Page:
TODAY |

People addicted to drugs or alcohol should 'maintain their current usage' during lockdown

Those with substance addiction issues should try to "stick to normal usage patterns", during the coronavirus lockdown period, a psychotherapist says.

Your playlist will load after this ad

Kyle MacDonald says the only thing some people can do is keep taking the drugs they normally do. Source: Breakfast

Speaking this morning to TVNZ 1's Breakfast, Kyle MacDonald said withdrawing cold turkey from drugs or alcohol during the lockdown would take place for some people in the next three weeks as they lose access to their usual drugs.

That could be an issue, as those people would then be forced to seek medical help.

"My basic advice is to try as much as possible to stick to normal usage patterns," Mr MacDonald said.

"One of the things that occurred to me when we went into lockdown is what are all the people out there that are addicted to methamphetamines, to synthetic cannabis, to cannabis itself, what are all those people going to do to actually maintain themselves in a state of equilibrium for the next four weeks?

"Let's be really clear - the best kind of use is no use, and if you're someone who abstains from drugs and alcohol then it's a really good idea to stick to that plan - and to recognise that this is an incredibly stressful time for all of us, including those who are struggling with addiction.

"My concern is that at some point during these four weeks, the people that are actively addicted to methamphetamine or other substances are going to hit a point where they are no longer able to access their drug, and we're going to face potentially a wave of problems - whether that be in terms of people withdrawing and having to turn up to hospitals, or whether that be in terms of crime, and of course pharmacies remain open.

"So I think it's really worth us thinking about how to tackle this problem proactively, and maybe even looking at finding a prescribed alternative that we can actually maintain people through, much like we do with methadone.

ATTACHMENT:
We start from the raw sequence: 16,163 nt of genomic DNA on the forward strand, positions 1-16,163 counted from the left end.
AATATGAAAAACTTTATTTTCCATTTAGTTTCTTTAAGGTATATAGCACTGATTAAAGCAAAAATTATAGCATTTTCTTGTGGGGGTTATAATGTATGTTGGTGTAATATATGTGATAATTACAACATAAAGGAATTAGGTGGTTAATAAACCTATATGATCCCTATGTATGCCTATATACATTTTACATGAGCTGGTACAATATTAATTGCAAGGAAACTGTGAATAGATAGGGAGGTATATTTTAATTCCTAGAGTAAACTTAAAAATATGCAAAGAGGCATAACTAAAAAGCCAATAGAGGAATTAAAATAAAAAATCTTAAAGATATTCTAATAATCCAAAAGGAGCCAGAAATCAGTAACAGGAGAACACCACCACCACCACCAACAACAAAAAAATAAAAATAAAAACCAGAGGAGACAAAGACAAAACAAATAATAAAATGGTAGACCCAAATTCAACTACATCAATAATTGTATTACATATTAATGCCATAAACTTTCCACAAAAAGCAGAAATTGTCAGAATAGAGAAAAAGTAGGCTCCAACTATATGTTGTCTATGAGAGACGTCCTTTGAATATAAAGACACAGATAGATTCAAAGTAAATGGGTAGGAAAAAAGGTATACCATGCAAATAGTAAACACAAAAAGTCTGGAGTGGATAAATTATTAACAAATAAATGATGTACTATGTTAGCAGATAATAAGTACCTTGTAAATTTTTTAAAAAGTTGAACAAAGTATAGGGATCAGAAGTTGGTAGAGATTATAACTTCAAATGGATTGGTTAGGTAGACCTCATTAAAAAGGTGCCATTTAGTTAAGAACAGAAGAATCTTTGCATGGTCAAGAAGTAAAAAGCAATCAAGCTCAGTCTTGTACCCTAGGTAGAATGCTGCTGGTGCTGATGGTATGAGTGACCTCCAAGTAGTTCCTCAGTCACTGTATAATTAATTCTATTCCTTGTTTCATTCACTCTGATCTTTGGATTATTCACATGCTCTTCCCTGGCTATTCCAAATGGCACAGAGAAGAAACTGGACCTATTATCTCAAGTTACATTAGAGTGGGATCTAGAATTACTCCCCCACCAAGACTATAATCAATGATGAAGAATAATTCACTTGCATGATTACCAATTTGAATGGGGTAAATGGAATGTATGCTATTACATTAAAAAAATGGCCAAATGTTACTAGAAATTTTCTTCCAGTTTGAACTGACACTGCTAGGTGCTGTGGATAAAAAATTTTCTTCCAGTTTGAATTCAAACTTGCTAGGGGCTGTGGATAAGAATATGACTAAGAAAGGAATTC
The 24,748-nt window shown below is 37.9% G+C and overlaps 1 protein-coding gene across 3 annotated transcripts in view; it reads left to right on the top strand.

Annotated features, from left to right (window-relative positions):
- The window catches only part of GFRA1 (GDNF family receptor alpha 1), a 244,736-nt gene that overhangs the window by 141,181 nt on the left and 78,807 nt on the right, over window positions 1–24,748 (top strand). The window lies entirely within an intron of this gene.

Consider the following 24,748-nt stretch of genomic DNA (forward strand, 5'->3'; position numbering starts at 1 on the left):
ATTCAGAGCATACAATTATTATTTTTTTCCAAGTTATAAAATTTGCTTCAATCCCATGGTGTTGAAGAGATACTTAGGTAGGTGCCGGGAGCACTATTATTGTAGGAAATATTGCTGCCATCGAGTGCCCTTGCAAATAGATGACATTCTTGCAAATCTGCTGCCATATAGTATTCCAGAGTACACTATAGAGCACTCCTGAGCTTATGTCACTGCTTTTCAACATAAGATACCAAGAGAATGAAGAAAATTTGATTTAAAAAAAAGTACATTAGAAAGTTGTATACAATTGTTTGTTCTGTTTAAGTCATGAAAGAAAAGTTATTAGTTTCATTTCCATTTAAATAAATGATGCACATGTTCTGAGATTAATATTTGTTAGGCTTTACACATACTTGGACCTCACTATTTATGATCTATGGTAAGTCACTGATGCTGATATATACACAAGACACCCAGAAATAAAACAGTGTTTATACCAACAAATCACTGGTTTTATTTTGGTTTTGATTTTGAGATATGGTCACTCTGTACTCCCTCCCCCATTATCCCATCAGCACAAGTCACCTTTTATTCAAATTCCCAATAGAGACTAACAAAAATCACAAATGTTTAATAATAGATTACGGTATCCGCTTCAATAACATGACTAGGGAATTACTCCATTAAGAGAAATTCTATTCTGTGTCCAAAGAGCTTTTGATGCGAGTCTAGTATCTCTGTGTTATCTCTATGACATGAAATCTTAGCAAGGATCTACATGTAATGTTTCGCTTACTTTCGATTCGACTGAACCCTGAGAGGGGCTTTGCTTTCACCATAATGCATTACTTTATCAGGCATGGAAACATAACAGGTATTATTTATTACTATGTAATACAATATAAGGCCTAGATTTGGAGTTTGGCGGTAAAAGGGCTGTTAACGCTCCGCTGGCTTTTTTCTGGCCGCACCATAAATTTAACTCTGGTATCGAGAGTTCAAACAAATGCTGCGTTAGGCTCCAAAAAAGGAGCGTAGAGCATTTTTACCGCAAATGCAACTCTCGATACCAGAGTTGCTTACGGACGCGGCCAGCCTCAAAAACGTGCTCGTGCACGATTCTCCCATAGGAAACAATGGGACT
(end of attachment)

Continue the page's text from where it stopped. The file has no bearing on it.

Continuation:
He said bottle stores are truly essential to some people, as their alcohol addiction could lead to withdrawal symptoms if they were to stop altogether.

"It's not for the people in the suburbs who need a bottle of wine, it's actually for the people who could actually be in severe medical trouble if they withdraw suddenly for alcohol.

"For the rest of us, try to minimise your use, stick to your normal use patterns, don't drink on your own, jump on Skype or whatever and have a drink with a mate like you normally do, but actually for those who are severely addicted its actually medically important that they maintain that access to alcohol."

Mr MacDonald said the best thing to do, for those struggling with drugs or alcohol during the lockdown, is to call the national helpline on 1737 - addiction specialists are available 24/7.

For people in a bubble with someone struggling with addiction, the best advice is to try to get that person to slow down and talk about how they are feeling, Mr MacDonald said.

"To get them to slow down and connect with those feelings that they're trying to avoid - all of us together are in this and we're feeling that anxiety and that tension," he said.

MINISTRY OF HEALTH: SUPPORT SERVICES REMAIN AVAILABLE

A spokesperson for the Minister of Health said alcohol and other drug addiction services have been identified as essential services during the lockdown period.

"This means there is an expectation that as much as possible and practical, services are available for those that need them while the country is at Covid-19 Alert Level 4," they said.

"We know that many organisations are tailoring their services for our current context, working remotely, using technology etc., and we encourage and support that.

"Residential and in-patient services may have less flexibility in this regard but we still expect these services to be operating as much as is feasible and safe to do so.

"All New Zealanders are in isolation during the lockdown and this should not prevent admission into essential mental health and addiction services for those that need them.

"People within residential care are being treated voluntarily and have a legal right to leave their facility to be with family.

"We are aware that some AOD (Alcohol or Other Drugs) residential care services had already closed after Whaiora indicated they wished to leave prior to the Alert Level being raised.

"For the sake of clarity and reducing anxiety for Whaiora, where this step has already occurred we have agreed that services can remain closed while Alert Level 4 is in place.

"However services that have closed should still be supporting clients remotely."